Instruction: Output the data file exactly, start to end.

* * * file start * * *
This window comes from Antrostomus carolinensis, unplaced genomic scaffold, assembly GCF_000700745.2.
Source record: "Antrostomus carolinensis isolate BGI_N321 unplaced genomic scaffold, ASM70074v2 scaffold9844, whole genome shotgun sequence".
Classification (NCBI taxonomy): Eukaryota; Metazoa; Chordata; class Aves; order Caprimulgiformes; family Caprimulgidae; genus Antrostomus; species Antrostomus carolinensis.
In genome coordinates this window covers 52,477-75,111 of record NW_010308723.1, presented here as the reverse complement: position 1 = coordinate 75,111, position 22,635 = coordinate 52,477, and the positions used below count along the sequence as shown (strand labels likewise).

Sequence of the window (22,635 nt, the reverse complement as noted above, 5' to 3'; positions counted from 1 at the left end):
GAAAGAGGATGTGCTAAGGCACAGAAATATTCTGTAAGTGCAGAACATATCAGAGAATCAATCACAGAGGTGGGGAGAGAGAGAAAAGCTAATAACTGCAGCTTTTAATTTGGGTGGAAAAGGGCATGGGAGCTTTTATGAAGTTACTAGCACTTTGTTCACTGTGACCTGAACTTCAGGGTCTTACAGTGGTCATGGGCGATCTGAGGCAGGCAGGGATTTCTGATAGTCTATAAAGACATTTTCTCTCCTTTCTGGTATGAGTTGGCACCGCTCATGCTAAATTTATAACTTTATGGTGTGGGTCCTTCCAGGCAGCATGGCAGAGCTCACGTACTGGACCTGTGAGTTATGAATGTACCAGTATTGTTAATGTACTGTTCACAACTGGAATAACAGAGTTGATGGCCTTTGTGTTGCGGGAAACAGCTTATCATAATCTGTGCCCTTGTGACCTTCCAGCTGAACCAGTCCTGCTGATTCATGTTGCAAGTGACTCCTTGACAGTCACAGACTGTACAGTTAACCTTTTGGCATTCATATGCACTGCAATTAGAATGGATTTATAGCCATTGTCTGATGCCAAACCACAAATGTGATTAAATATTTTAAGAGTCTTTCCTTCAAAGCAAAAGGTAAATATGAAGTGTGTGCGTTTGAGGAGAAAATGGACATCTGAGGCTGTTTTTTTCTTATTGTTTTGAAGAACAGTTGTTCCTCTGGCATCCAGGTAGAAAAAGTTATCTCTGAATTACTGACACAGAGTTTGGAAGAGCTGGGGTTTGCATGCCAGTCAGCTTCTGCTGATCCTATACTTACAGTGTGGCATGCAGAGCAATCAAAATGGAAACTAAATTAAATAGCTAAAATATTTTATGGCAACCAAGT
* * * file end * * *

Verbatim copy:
This window comes from Antrostomus carolinensis, unplaced genomic scaffold, assembly GCF_000700745.2.
Source record: "Antrostomus carolinensis isolate BGI_N321 unplaced genomic scaffold, ASM70074v2 scaffold9844, whole genome shotgun sequence".
Classification (NCBI taxonomy): Eukaryota; Metazoa; Chordata; class Aves; order Caprimulgiformes; family Caprimulgidae; genus Antrostomus; species Antrostomus carolinensis.
In genome coordinates this window covers 52,477-75,111 of record NW_010308723.1, presented here as the reverse complement: position 1 = coordinate 75,111, position 22,635 = coordinate 52,477, and the positions used below count along the sequence as shown (strand labels likewise).

Sequence of the window (22,635 nt, the reverse complement as noted above, 5' to 3'; positions counted from 1 at the left end):
GAAAGAGGATGTGCTAAGGCACAGAAATATTCTGTAAGTGCAGAACATATCAGAGAATCAATCACAGAGGTGGGGAGAGAGAGAAAAGCTAATAACTGCAGCTTTTAATTTGGGTGGAAAAGGGCATGGGAGCTTTTATGAAGTTACTAGCACTTTGTTCACTGTGACCTGAACTTCAGGGTCTTACAGTGGTCATGGGCGATCTGAGGCAGGCAGGGATTTCTGATAGTCTATAAAGACATTTTCTCTCCTTTCTGGTATGAGTTGGCACCGCTCATGCTAAATTTATAACTTTATGGTGTGGGTCCTTCCAGGCAGCATGGCAGAGCTCACGTACTGGACCTGTGAGTTATGAATGTACCAGTATTGTTAATGTACTGTTCACAACTGGAATAACAGAGTTGATGGCCTTTGTGTTGCGGGAAACAGCTTATCATAATCTGTGCCCTTGTGACCTTCCAGCTGAACCAGTCCTGCTGATTCATGTTGCAAGTGACTCCTTGACAGTCACAGACTGTACAGTTAACCTTTTGGCATTCATATGCACTGCAATTAGAATGGATTTATAGCCATTGTCTGATGCCAAACCACAAATGTGATTAAATATTTTAAGAGTCTTTCCTTCAAAGCAAAAGGTAAATATGAAGTGTGTGCGTTTGAGGAGAAAATGGACATCTGAGGCTGTTTTTTTCTTATTGTTTTGAAGAACAGTTGTTCCTCTGGCATCCAGGTAGAAAAAGTTATCTCTGAATTACTGACACAGAGTTTGGAAGAGCTGGGGTTTGCATGCCAGTCAGCTTCTGCTGATCCTATACTTACAGTGTGGCATGCAGAGCAATCAAAATGGAAACTAAATTAAATAGCTAAAATATTTTATGGCAACCAAGT